And even in 1980 it was the public who rescued Ed Wood and Plan 9 from obscurity. The predecessor to The Golden Turkey Awards, the 1978 tome The 50 Worst Films Of All Time, written by Harry Medved with Randy Dreyfus, hadn't mentioned the filmmaker or his opus, even in passing. Which is really weird, given that they'd supposedly trawled through 2,000 movies in researching their book -- itself a major achievement for Harry, then just 17 and a teenager in the days before widespread video releases. Even odder was that Harry was aware of Ed Wood. "My friends were asking how I could include Robot Monster and leave out Plan 9 From Outer Space," he told the L.A. Times on November 13, 1978, without explaining its curious omission. "I mean, I was really getting a lot of flak."
The oversight's a pity because Wood would die of a heart attack less than a month later, on December 10, at age 54. The filmmaker was so forgotten that his passing didn't make the trades and rated only a tiny obituary in the pages of his hometown rag The Poughkeepsie Journal.
In any case, Harry and Randy did democratically include a clip-and-send poll asking readers what they thought the worst movie ever made was. When the results were tallied as the basis for The Golden Turkey Awards, Plan 9 -- which had been replayed endlessly on regional TV stations since the mid-1960s -- took the crappy crown, beating out The Exorcist II: The Heretic by 393 votes to 384. The authors also unilaterally declared Wood the worst director ever, with his transvestism and oddball ensemble very much part of the story.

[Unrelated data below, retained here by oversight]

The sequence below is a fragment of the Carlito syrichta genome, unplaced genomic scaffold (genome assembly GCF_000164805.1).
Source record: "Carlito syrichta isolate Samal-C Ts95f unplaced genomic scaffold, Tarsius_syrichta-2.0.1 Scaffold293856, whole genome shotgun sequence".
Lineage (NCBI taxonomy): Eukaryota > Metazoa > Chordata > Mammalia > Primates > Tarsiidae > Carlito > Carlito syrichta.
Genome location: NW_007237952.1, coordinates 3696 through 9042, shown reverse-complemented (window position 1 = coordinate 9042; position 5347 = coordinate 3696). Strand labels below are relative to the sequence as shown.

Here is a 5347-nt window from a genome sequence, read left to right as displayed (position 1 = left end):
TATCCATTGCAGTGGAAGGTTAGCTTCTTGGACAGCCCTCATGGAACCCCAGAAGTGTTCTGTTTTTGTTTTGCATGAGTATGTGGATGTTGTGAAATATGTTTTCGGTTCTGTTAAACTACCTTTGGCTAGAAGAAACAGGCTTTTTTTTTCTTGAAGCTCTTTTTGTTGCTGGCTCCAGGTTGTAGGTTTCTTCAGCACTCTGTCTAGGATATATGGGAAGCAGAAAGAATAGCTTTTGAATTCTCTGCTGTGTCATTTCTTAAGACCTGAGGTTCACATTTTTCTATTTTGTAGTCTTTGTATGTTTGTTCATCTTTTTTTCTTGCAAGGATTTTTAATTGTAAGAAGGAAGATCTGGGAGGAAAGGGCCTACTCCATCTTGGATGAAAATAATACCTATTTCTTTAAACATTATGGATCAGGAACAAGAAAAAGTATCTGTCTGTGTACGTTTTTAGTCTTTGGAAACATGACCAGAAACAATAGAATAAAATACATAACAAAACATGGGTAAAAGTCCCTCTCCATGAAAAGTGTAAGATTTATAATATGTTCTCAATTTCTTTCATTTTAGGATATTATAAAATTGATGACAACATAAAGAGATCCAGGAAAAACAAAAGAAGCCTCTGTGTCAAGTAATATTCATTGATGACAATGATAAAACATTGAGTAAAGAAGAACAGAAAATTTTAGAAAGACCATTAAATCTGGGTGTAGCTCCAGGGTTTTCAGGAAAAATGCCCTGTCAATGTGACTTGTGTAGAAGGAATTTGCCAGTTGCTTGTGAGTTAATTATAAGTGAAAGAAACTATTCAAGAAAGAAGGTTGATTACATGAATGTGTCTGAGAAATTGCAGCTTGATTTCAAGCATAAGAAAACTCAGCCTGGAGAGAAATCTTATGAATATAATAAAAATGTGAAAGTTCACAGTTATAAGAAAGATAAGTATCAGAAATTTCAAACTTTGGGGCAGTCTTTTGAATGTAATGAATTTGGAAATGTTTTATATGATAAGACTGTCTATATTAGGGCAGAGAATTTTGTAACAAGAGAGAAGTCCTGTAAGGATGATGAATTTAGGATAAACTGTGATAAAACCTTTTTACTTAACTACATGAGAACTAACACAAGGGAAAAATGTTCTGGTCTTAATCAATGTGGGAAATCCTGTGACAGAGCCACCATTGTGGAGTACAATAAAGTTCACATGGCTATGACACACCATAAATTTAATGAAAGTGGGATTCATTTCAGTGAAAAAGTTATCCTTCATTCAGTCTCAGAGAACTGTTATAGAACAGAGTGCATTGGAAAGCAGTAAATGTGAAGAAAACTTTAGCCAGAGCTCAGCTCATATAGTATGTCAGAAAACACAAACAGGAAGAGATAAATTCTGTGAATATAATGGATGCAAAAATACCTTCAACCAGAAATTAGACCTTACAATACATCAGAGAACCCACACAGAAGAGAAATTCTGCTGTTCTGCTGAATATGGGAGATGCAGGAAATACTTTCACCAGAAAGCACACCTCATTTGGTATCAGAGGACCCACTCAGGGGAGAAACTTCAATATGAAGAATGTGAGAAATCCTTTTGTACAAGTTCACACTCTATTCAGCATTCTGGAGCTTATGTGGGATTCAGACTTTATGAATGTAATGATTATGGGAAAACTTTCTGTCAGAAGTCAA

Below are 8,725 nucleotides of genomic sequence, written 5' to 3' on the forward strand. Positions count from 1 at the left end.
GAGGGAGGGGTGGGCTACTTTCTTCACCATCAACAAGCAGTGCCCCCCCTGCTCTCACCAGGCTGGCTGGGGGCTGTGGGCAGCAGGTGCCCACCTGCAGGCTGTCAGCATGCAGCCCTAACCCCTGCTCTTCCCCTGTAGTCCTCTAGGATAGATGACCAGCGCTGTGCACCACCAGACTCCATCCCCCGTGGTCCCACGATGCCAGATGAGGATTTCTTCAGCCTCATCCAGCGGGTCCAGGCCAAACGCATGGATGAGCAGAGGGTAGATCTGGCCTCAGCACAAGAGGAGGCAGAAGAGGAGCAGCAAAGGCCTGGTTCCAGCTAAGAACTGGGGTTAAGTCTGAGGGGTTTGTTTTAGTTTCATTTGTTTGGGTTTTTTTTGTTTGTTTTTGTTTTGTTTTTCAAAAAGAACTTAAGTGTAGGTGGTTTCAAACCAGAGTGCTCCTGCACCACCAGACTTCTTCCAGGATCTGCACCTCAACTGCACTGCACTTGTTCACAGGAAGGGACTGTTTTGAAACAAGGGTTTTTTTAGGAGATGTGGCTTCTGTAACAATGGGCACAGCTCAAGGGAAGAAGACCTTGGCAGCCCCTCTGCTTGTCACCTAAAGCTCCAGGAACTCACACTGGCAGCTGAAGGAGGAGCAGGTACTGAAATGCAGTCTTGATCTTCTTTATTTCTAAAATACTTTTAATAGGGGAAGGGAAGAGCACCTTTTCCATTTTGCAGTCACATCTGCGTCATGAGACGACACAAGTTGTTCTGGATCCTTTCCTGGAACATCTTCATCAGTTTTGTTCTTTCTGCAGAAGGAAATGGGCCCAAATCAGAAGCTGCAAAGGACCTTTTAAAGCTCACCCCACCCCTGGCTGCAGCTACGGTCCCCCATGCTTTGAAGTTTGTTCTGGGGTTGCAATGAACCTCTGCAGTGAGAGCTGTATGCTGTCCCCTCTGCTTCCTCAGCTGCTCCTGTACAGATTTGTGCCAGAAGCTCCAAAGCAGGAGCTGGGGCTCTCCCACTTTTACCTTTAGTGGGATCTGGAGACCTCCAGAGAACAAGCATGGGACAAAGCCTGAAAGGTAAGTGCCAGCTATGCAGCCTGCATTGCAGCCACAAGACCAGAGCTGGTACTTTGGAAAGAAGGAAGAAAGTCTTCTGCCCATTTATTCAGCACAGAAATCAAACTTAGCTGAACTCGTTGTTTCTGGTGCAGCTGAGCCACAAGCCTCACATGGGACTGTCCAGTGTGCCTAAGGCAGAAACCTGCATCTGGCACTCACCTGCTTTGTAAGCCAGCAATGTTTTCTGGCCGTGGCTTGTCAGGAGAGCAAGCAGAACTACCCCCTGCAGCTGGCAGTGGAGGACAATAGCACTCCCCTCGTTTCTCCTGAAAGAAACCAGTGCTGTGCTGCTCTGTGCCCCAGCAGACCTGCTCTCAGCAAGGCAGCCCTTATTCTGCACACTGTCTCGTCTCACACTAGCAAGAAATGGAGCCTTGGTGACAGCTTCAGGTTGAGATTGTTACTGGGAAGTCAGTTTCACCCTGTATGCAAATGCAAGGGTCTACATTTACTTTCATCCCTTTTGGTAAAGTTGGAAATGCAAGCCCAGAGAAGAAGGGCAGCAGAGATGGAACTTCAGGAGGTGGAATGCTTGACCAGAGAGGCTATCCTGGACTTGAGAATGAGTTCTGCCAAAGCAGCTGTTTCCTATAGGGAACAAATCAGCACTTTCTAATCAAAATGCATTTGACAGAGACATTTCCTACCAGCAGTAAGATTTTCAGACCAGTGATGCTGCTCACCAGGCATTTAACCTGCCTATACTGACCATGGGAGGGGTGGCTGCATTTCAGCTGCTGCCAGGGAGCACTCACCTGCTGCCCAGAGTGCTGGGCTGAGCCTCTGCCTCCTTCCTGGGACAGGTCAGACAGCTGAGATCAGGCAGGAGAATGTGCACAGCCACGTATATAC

In the wake of The Golden Turkey Awards, repertory cinemas across the world started playing not just Plan 9 but also the auteur's other films, particularly 1953's amazing Glen Or Glenda (which had been revived at New York's Thalia in 1978, where Wood biographer Rudolph Grey first encountered Wood's work). The so-bad-it's-good notion took hold, with the Golden Raspberry Awards - aka the Razzies - established in 1981. In the ensuing decades, as camp appreciation of bad movies exploded, Woodmania wasn't diluted but went from strength to strength. There would be established the officially recognized Church Of Ed Wood, numerous film festivals dedicated to or inspired by the man, the re-discovery of the film he'd never been able to afford to process and of his late-career porn, re-releases of his movies (including a colorized version of Plan 9), and the live-to-cinemas RiffTrax commentary of the film from the wags from Mystery Science Theater 3000. (An encore performance is scheduled for October 8).